Tyler Wiechman writes about the challenges the Millennial Generation has overcome and the ones the Millennial Generation still faces.
Parents want what is best for their kids—I don't think anyone would argue this. I preface this post by informing that I do not have kids of my own and this isn't a parental “advice” type of post. No, this will be more of a suggestion or even just something to try. As millennials, we are often referred to as a self-entitled generation, but then again we grew up in a world where everyone got a trophy, everyone was special, and we were constantly reassured of our own importance. I'm not saying there's anything wrong with that (I probably will in a later post—but we'll get there) but I think its set an unfortunate precedent for this generation. Many college students have no idea how their student loans work, even more alarming many of them don't know how to do their taxes, balance their check book, or what the interest on a credit card means.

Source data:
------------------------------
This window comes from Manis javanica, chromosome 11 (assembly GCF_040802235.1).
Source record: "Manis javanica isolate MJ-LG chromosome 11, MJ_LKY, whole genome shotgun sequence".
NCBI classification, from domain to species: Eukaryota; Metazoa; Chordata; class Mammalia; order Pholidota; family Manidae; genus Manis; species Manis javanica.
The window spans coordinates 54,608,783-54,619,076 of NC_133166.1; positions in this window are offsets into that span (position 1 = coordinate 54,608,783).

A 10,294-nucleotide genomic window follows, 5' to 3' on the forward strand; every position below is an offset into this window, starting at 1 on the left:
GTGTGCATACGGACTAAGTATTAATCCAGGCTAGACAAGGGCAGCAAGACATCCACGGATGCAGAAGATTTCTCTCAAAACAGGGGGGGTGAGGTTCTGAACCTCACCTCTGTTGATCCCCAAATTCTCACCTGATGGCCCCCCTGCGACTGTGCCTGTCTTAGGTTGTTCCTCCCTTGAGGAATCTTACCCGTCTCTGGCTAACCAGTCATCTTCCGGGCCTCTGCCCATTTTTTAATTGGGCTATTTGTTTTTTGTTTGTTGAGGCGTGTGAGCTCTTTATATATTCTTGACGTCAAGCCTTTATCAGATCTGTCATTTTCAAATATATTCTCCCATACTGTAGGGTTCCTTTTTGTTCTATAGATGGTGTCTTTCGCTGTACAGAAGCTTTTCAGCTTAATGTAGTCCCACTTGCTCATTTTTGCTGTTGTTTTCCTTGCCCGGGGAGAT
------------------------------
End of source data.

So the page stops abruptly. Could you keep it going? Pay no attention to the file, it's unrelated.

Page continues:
How alarming is that!? This is a majority of young people entering their adult lives. These kids are signing away four years and tens of thousands of dollars sometimes without conceptually or even monetarily grasping what that means. They sign where there parents tell them to sign, but so many parents don't even talk to their kids about student loans or personal finance.
Parents, I encourage you to let your kids at least be involved if not do some of these things on their own. Yes, I know that most loans need a cosigner with good credit, but that still doesn't mean your son or daughter can't do the research beforehand before choosing a lender. Maybe they'll do a terrible job, but chances are your kids will learn a lot by trying. At this point you can still step in and find the best lender for your child's future, but let them—no make them be involved in this process. One thing study after study shows is that millennials in their young twenties are ill adapted to so many things in society. Its part of the reason they are still living in your house at 25 and can't fill out a job application. Am I stretching this issue—yes a bit, but I think the point is still valid. When your kid's get a job in high school don't do their taxes for them. Encourage them to figure it out—maybe even put incentives in it. Heck it will save you money from H.R. Block.
Involve your kids and they'll be more functional in adulthood and much better off for the education you can provide.
Thanks for reading.
Coming Soon: Millennials in Science—A brief—and alarming secession from academics. Including experts from my post with Research!America